From these imaging studies, NINDS scientists have discovered the presence of central veins within each lesion (Gaitán et al. 2014), indicating that the lesions form from the vasculature and then evolve into white matter. Scientists have also learned that changes in blood–brain barrier integrity happen 2–3 weeks before lesions are visible, pointing to a potential therapeutic window when it may be possible to prevent lesions from developing (Maggi et al. 2014).
Marmosets as Models for Parkinson’s Disease
Langermans described studies of Parkinson’s disease carried out at BPRC. Marmosets make good models for this condition, he explained, because of their small size, the relative ease to monitor their response to cognition, movement, and disorder tasks; and the opportunity to image specific brain areas at various disease stages. Parkinson’s disease is connected to a genetic variant in only about 5 percent of the human population; most patients have idiopathic Parkinson’s, which can be induced in animals via 1-methyl-4-phenyl-1,2,3,6-tetrahydropyridine (MPTP), a byproduct of heroin production (Colpan and Slavin 2010). Parkinson’s is difficult to treat because by the time symptoms are apparent, more than half of the neurons are irrevocably gone. If doctors could intervene at an earlier stage, they might be able to prevent neurons from degenerating.
In normal human motor coordination, brain signals follow the striato-thalamocortical pathway, but when Parkinson’s damage begins, this pathway gets blocked and the signals have to take a different route, crossing over the red nucleus, an area present in humans that is active only when learning to crawl during infancy (Appel-Cresswell et al. 2010). When
humans or NHPs learn to walk, motion signals switch to the striato-thalamocortical pathway, but this never occurs in rodents, making NHPs better models for Parkinson’s, Langermans said. When Parkinson’s is induced in marmosets, the red nucleus of high-responding animals enlarges, showing that it is compensating as a new pathway.
Parkinson’s progresses rapidly in most MPTP-induced models. This makes it difficult to learn about the earlier stages of disease development, but is helpful if the research is focused on late-stage interventions. To overcome this problem, BRPC researchers developed a slow-progressing MPTP Parkinson’s model (Philippens 2017). High-responding, early-onset animals showed problems with grooming and mobility and also developed apathy. They also presented with significantly larger red nuclei than low-responding animals, indicating blockage in the striato-thalamocortical pathway. At BPRC a battery of tests is used to quantify the progression of Parkinson’s disease in marmosets (see Figure 4-4).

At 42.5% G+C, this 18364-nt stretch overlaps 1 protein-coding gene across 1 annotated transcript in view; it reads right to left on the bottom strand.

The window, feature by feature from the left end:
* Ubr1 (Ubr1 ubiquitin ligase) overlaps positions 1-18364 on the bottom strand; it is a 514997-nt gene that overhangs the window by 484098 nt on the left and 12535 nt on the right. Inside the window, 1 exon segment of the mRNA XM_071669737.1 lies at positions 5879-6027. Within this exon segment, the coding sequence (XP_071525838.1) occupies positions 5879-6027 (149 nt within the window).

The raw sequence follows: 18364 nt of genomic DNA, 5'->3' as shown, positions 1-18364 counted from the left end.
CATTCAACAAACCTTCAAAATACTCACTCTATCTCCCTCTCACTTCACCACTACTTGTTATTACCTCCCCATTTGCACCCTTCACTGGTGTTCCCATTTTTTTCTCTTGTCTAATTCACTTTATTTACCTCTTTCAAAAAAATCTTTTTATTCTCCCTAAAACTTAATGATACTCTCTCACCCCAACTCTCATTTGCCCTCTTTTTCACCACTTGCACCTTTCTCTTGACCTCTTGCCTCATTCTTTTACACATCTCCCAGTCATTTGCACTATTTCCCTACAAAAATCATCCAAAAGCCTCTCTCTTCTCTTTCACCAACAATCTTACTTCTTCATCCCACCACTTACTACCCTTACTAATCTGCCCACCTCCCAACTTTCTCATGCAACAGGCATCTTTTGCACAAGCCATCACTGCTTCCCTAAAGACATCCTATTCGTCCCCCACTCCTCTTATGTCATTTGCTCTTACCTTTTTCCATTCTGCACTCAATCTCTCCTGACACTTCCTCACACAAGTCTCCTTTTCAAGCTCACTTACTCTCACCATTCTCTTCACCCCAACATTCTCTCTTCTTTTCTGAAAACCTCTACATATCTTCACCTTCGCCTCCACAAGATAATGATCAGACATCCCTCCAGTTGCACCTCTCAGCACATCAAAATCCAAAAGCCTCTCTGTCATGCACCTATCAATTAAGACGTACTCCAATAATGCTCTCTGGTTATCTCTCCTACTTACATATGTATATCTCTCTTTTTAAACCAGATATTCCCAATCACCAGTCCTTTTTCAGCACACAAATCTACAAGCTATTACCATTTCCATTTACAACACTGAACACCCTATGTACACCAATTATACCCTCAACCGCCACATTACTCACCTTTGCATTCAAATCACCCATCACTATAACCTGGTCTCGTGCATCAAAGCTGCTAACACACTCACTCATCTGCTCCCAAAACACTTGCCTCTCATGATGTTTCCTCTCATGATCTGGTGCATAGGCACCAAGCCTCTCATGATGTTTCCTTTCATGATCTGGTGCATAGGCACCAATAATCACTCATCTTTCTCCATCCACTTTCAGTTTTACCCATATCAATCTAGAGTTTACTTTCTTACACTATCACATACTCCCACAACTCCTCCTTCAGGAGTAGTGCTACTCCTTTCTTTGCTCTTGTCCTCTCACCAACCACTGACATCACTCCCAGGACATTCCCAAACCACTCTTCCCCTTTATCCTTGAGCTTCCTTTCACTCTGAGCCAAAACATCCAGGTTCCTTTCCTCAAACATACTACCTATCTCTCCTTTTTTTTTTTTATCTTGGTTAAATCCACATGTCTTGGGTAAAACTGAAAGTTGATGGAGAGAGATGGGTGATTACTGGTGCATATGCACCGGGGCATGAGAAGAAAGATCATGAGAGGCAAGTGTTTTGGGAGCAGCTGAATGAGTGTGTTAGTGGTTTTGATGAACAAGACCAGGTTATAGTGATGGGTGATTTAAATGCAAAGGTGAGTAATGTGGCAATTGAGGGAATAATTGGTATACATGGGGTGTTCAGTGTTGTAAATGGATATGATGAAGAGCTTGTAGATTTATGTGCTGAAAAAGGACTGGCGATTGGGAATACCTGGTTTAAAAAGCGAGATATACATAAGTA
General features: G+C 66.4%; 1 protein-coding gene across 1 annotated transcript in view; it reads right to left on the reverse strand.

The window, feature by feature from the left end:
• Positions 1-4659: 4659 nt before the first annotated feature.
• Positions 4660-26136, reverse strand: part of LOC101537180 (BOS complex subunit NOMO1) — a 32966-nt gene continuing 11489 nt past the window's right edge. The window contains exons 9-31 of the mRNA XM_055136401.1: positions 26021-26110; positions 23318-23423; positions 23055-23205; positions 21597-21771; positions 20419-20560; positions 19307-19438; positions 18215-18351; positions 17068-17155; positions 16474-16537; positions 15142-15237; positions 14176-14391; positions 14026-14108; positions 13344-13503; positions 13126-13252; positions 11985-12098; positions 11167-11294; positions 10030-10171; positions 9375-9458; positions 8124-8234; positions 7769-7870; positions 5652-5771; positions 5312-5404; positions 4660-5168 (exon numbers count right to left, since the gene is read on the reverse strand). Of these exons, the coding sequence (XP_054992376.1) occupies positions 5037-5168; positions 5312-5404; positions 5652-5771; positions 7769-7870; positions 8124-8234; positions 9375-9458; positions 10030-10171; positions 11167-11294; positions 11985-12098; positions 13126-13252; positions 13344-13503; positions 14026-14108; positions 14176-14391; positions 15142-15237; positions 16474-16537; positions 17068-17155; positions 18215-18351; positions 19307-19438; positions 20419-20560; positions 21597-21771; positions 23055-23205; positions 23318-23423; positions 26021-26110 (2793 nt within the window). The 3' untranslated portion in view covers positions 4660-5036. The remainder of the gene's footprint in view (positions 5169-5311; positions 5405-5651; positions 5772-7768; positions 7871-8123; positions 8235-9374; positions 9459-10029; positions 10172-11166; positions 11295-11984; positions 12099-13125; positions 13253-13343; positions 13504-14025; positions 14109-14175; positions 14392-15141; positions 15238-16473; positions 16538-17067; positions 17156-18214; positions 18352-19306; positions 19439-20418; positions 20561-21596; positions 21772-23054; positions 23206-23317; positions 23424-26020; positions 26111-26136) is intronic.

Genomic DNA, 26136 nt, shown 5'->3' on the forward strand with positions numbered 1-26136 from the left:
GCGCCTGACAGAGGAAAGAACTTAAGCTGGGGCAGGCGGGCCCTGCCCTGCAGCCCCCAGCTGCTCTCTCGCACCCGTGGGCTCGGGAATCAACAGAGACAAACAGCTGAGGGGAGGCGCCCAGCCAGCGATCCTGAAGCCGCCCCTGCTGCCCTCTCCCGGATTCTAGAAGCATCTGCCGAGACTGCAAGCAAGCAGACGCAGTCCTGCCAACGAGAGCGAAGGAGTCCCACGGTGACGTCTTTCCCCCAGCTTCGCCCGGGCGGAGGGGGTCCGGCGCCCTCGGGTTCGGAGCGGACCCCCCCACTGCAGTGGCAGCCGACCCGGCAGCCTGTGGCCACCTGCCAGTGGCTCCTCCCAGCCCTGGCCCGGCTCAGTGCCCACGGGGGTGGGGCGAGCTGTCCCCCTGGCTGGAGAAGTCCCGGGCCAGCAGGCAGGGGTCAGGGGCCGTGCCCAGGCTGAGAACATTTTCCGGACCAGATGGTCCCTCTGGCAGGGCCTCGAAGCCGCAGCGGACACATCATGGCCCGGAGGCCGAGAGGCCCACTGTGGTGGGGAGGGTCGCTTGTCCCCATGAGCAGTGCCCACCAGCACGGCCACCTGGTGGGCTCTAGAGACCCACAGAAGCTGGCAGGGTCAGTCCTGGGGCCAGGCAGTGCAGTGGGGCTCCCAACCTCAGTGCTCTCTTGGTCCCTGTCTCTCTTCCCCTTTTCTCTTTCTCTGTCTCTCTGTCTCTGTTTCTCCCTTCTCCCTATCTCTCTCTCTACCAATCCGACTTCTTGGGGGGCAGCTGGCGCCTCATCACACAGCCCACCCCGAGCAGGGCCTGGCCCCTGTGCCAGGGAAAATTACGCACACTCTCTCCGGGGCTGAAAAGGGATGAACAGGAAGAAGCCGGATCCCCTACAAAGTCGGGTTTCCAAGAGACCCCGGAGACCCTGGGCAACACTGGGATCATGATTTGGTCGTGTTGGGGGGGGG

Marmosets as Models for Alzheimer’s Disease
Langermans described BPRC’s use of marmosets to study Alzheimer’s disease, a condition with still many unknown facets, including the role of amyloid beta plaques. Scientists remain divided over whether immunology or neurological processes are more important in the development of this disease. To learn more, BPRC researchers created and are currently studying an amyloid-beta marmoset model. The animals are injected with two different solutions, phosphate buffer saline (PBS) or lipopolysaccharide (LPS), and their plaque progression is measured. So far, more inflammation and plaque has been observed in LPS-injected animals (Philippens et al. 2017).
During the discussion, some participants noted that gene editing technologies could be useful in inducing amyloid pathology similar to that seen in Alzheimer’s disease in humans, with potential candidates the genes presenilin or Trem2. Of course, it is important to remember that genes that appear to contribute to a disease in humans do not always play the same role in other species, and vice versa. One participant offered an example: a small number of human patients shows the A53D mutation; however, NHPs—except rhesus and great apes—naturally have this mutation without concomitant Parkinson’s disease, so genetically inducing that mutation in marmosets is not likely to be useful. This example underscores the importance of selecting the right animal model for the research questions being addressed, the participant noted.
Using Marmosets to Study Sleep and Stress
Langermans noted that BRPC researchers have recently begun using biomarkers to validate their findings about early-stage neurological disease. The easiest biomarker is sleep-circadian rhythms. Marmosets are well suited for studying sleep-circadian rhythms because they tend to ignore their monitors, whereas macaques are more likely to remove them, disrupting data collection. In addition, marmoset sleep cycles are comparable to human sleep cycles, while rodent sleep patterns are very different. Marmosets, like humans, also suffer cognitive decline when sleep disorders are induced, Langermans said.
The speaker went on to describe how animal models can also be used to study posttraumatic stress disorder (PTSD), and that NHPs are particularly helpful because of the similarities of their brains, sleep patterns, and hormones to those observed in humans. Retrospective studies of humans with PTSD are difficult and unreliable, but a controlled stress-event animal model approach could advance research and point to potential therapies. One BPRC study, Langermans said, showed that while marmosets do remember adverse stimuli, their memory can be influenced by doses
of ketamine, which has therapeutic implications for PTSD treatment in humans.
Future Research Directions in Neuroscience
In addition to disease imaging, Silva noted that NINDS scientists have successfully used marmosets to study somatosensory systems, auditory systems, and visual processing systems. They have learned that, as in macaques and humans, the high order visual pathway of marmosets can process specific facial information, meaning that marmosets can discriminate faces from other visual stimuli (Hung et al. 2015a, 2015b).